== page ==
Broadstream Capital, XBIZ has learned, filed a motion to dismiss its long-running legal battle just one week before the two companies were slated to begin a jury trial last month at U.S. District Court in Los Angeles.
In its original suit, Broadstream claimed damages would be “believed to be in excess of $20 million.”
When reached by XBIZ Thursday, attorneys from both sides — Jeffrey Valle representing Broadstream and Ira Rothken representing Penthouse Media Group (now known as FriendFinder Networks) — said they couldn’t comment on the dismissal of the case, citing confidentiality tenets.
Broadstream Capital Managing Partner Jim Goldfarb also told XBIZ that he would not disclose any information relative to the case.
“I believe the outcome speaks for itself,” he said.
Terms of the apparent settlement were not disclosed.
Last year, Penthouse changed its name to FriendFinder Networks, which now includes Penthouse magazine, AdultFriendFinder.com, 25 other social-networking sites and additional adult-business properties.
In December 2007, Penthouse purchased Various in a cash-and-stock deal for $500 million. Various owned and operated AdultFriendFinder.com and dozens of other social-networking sites.
In the suit, Broadstream claimed that during the bidding process for the FriendFinder properties, Penthouse contacted Various company officials to put in a separate bid from a bid it was working on with Broadstream, which said it was working on a joint venture with Penthouse.
Broadstream alleged that Penthouse committed breach of contract, breach of the covenant of good faith and fair dealing, breach of fiduciary duty and constructive fraud.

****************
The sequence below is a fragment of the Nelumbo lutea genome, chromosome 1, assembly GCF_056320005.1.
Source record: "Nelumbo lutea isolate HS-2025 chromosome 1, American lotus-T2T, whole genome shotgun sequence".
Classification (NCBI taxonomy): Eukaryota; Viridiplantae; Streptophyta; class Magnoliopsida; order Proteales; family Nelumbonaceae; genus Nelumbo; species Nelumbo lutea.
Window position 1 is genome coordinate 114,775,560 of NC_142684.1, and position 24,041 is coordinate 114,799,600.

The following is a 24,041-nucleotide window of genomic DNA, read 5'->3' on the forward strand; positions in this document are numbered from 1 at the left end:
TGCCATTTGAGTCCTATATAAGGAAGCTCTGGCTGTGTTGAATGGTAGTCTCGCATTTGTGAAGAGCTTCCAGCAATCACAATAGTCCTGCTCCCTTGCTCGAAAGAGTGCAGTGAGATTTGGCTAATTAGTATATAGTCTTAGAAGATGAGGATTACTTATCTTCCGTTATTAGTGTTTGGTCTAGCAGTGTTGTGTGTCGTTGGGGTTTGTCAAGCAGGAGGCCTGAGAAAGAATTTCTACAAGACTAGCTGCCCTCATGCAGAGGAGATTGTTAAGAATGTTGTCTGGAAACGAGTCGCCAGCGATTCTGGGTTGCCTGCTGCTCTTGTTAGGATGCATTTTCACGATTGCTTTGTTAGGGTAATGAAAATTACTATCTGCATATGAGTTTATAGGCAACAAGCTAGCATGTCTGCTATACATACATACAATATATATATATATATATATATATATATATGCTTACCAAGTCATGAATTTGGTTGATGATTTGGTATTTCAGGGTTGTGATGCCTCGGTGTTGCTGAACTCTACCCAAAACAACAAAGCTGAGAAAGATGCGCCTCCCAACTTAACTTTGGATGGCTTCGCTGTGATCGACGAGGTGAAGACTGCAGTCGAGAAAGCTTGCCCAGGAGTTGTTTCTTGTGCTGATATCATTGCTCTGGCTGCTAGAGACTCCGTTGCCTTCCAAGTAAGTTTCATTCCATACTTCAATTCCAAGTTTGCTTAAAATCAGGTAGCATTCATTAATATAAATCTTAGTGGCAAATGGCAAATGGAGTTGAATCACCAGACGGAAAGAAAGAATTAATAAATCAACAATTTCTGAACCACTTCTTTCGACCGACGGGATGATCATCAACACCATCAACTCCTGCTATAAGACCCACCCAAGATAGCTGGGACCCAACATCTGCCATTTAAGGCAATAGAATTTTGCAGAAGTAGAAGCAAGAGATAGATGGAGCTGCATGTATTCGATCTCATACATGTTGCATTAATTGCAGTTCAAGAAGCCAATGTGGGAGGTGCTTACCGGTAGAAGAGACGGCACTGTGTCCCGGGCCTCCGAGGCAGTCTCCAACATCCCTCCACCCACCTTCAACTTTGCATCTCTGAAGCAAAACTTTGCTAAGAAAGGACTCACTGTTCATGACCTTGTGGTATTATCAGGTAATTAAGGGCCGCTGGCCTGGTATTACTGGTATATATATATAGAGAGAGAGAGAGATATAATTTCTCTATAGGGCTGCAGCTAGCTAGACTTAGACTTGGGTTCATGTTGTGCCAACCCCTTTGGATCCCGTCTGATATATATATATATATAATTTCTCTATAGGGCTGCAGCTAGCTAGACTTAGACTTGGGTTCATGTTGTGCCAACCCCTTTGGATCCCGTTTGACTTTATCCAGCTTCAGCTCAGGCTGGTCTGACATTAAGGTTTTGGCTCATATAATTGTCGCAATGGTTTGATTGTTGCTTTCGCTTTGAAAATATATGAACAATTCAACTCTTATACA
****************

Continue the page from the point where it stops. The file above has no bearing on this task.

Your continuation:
Penthouse challenged the breach of contract complaint by focusing on the nondisclosure agreement portion of the original deal, claiming that it is unenforceable.
Broadstream asserted that during the bidding process, Broadstream “learned that Penthouse directly contacted Various to put in a separate bid,” and “ultimately submitted a bid that was higher than the offer from Broadstream and converted this business opportunity from an opportunity for the joint venture to an opportunity for Penthouse alone.”
Penthouse later charged that Broadstream induced 20 third parties to sign a three-page document that it described as a nondisclosure agreement, but which also contained a noncompete provision.
Once a party signed the nondisclosure agreement, Penthouse attorneys argued at the time, Broadstream intended to extort exorbitant fees and compensation if it ultimately decided to participate in the acquisition of Various.
They also claimed that Broadstream falsely claimed that it was a merchant bank “with significant experience investing in the adult entertainment industry.”
The trial was slated to have an array of witnesses, including several funds that received correspondence with Broadstream, Various’ Andrew Conru and Lars Mapstead. Also, Penthouse CEO Marc Bell and President Daniel Staton would have testified.
Bell did not respond to an XBIZ request for comment over the apparent settlement.